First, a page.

There is much discussion of the extent to which the red-shirt uprising was determined by social class (the rural 'prai' versus the establishment 'ammart'). Chairat Charoensin-o-larn presents the conventional interpretation that it represents a class struggle: "The unrest of May 2010 was a manifestation of the simmering new politics of desire of unprivileged Thais, and Thailand's ruling elites ought to pay close attention." However, Shawn W Crispin argues against this view: "These interpretations must transcend the simplistic and misleading discourse of class struggle that has been advanced by Thaksin's operatives for propaganda purposes and uncritically perpetuated by many foreign academics."

Tartan & Tweed

Tartan & Tweed
Bonnie Prince Charlie Jacques Heim
Tartan & Tweed, by Caroline Young and Ann Martin, is a cultural history of tartan ("the fabric of a nation, an icon of Scottish history and identity") and tweed ("one of the few traditional textiles to achieve cult status"). The book's main strength is the range of its (mostly colour) illustrations, from royal portraiture (such as the idealised 'Harlequin' portraits of Bonnie Prince Charlie) to fashion (Chanel's tweed suits, and a very 1960s tweed cape by Jacques Heim) and contemporary subcultures.

Sunday, 25 June 2017

Nobody Speak

Nobody Speak
Brian Knappenberger's feature-length documentary Nobody Speak: Trials Of The Free Press was released by Netflix on 23rd June. The programme's thesis, summarised by journalist Leslie Savan, is that "billionaires have been trying to undercut the press, undercut the first amendment, undercut freedom of speech."

In 2012, the blog site Gawker published a two-minute clip from a sex tape featuring wrestler Hulk Hogan. Hogan sued Gawker for invasion of privacy, and won $140 million in damages in 2016, bankrupting the company. Nobody Speak documents the trial, and interviews Gawker staff including AJ Daulerio, who wrote the Hogan blog post. (His only previous interview about the case was in February's Esquire magazine: "the guy who decided to post the Hogan sex tape, hasn't told the story behind his story. Until now.")

Ultimately, Gawker was nothing more than a gossip site, albeit an influential one, and the Hogan sex tape was a fairly open-and-shut invasion of privacy case. As attorney Floyd Abrams explains, "The reason to save Gawker is not because Gawker was worth saving. The reason to save it is because we don't pick and choose what sort of publications are permissible, because once we do, it empowers the government to limit speech in a way that ought to be impermissible."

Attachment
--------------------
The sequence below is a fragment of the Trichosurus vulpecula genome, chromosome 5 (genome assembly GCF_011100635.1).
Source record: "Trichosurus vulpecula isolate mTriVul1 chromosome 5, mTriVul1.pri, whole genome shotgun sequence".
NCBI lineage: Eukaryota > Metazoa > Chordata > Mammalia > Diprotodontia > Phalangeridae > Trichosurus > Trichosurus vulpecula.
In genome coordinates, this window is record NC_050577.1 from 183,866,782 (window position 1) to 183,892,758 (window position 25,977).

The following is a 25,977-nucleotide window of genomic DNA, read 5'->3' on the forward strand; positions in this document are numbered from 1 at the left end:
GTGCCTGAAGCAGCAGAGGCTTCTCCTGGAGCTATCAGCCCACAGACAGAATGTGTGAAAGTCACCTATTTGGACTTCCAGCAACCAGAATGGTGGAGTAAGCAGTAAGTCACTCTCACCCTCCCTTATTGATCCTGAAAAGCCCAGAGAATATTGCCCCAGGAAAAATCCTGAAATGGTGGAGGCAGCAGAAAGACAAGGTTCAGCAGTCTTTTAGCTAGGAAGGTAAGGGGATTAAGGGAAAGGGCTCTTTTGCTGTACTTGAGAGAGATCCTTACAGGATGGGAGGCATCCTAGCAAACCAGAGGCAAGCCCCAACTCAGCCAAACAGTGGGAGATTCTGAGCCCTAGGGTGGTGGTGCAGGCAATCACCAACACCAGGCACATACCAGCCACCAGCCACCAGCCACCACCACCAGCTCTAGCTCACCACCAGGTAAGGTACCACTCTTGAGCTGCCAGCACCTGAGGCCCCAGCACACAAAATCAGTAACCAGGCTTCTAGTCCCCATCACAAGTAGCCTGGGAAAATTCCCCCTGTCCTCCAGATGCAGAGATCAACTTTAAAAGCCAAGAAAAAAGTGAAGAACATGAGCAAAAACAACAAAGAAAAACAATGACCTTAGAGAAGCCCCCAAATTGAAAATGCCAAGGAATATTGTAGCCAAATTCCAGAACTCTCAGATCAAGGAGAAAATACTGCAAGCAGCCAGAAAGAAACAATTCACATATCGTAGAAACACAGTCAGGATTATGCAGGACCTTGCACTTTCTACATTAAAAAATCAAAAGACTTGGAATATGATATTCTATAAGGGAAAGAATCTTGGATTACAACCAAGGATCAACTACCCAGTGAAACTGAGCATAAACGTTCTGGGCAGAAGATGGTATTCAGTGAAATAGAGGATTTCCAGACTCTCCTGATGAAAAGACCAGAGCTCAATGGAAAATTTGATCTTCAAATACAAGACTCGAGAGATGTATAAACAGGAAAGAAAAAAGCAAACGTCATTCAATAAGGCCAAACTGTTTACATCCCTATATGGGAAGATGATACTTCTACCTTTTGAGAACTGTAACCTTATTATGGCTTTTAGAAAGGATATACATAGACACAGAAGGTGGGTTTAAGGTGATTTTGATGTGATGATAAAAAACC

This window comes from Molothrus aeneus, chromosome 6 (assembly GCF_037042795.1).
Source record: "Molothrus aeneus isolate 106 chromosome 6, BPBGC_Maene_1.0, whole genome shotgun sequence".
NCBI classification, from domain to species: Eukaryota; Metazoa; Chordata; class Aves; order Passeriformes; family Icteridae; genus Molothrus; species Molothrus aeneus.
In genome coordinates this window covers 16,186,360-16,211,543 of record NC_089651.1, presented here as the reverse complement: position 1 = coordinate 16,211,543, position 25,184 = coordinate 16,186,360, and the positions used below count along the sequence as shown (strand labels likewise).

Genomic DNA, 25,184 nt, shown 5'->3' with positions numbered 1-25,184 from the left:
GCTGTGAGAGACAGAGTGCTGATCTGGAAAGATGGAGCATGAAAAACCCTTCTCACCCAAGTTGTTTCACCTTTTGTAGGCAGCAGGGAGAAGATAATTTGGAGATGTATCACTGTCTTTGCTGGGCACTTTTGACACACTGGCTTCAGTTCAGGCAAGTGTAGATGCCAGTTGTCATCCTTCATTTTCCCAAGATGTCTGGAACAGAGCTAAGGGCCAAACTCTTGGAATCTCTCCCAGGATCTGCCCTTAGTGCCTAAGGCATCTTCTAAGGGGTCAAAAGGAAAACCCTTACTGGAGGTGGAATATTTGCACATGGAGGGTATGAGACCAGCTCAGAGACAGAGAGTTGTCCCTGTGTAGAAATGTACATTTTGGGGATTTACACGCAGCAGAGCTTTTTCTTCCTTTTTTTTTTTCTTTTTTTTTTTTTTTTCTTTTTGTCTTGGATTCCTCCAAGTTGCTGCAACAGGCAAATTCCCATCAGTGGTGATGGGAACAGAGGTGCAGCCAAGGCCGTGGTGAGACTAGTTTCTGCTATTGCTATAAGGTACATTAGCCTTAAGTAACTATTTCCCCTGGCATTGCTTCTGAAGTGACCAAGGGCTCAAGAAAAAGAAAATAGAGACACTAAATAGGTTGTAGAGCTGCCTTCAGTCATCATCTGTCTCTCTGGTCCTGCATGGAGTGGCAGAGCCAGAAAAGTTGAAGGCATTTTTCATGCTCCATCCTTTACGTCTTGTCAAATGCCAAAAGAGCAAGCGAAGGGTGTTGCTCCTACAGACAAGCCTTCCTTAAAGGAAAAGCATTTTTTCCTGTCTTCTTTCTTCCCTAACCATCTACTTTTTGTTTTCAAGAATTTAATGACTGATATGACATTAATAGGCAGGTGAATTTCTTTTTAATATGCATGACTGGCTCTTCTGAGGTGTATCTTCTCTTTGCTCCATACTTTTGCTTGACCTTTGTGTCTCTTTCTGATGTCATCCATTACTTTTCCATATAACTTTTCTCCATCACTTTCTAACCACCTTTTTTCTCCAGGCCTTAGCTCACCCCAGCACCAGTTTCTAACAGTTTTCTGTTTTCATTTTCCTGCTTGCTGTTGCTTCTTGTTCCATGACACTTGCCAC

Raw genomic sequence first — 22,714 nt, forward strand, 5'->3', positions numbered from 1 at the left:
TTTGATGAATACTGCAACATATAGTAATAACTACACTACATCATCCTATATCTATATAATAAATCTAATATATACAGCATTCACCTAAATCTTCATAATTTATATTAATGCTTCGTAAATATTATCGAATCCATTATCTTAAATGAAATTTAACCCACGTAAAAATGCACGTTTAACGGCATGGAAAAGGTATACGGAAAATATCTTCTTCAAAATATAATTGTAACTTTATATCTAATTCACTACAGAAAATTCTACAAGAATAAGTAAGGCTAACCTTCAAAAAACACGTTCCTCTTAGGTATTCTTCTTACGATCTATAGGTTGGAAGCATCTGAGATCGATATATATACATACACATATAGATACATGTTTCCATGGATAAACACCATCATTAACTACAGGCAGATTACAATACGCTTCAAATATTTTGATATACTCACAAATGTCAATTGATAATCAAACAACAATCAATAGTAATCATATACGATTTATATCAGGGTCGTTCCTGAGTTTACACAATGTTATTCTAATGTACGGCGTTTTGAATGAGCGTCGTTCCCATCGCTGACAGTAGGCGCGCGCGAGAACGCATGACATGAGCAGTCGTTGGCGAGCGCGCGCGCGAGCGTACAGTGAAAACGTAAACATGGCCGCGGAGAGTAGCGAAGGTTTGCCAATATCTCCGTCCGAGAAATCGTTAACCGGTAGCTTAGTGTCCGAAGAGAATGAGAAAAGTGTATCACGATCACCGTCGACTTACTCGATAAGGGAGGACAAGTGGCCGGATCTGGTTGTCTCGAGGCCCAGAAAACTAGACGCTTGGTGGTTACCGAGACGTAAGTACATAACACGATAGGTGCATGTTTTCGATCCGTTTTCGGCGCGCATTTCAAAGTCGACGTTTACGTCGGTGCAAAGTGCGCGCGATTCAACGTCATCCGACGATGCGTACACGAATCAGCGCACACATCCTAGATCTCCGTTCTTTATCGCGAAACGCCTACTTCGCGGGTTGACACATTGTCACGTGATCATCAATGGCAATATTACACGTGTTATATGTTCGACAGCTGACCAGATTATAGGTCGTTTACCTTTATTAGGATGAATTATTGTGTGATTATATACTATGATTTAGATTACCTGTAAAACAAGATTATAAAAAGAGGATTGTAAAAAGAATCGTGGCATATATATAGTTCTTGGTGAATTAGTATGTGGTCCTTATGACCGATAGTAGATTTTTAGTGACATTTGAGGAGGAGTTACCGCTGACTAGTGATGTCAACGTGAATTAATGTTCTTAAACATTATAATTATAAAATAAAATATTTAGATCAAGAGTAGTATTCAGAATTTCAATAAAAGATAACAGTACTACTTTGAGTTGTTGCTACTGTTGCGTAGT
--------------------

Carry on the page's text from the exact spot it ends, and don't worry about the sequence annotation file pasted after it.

Hogan's lawsuit was funded by venture capitalist Peter Thiel, a former PayPal CEO. Thiel had no interest in the Hogan case per se, though he saw it as an opportunity to take personal revenge against Gawker, which had outed him as gay in 2007. Thiel hired lawyer Charles Harder, who won the lawsuit against Gawker. (Harder was later hired by Melania Trump, and he won her case against the Daily Mail.)

The documentary spends an hour on the Gawker case, though it also covers casino owner Sheldon Adelson's takeover of the Las Vegas Review-Journal newspaper and US President Donald Trump's sustained attacks on major news organisations. Journalism professor Jay Rosen explains the link between the three cases: "the common thread among the Peter Thiel story, the Adelson story, and the Trump story is billionaires who are proclaiming: we are not vulnerable to truth. We are invulnerable to the facts."

Monday, 19 June 2017

Truth On Trial In Thailand

Truth On Trial In Thailand
Lese majeste - under which anyone who "defames, insults or threatens" the King, Queen, heir to the throne, or regent can be prosecuted - is Thailand's most controversial law. It is strictly enforced and broadly interpreted, and carries a social stigma in addition to a long jail sentence (three to fifteen years per offence). Bail is rarely granted in lese majeste cases, trials are heard in camera, in military courts, and there is no right of appeal. In a society in which kings are regarded as semi-divine, critics of the law are demonised as traitors and anti-monarchists.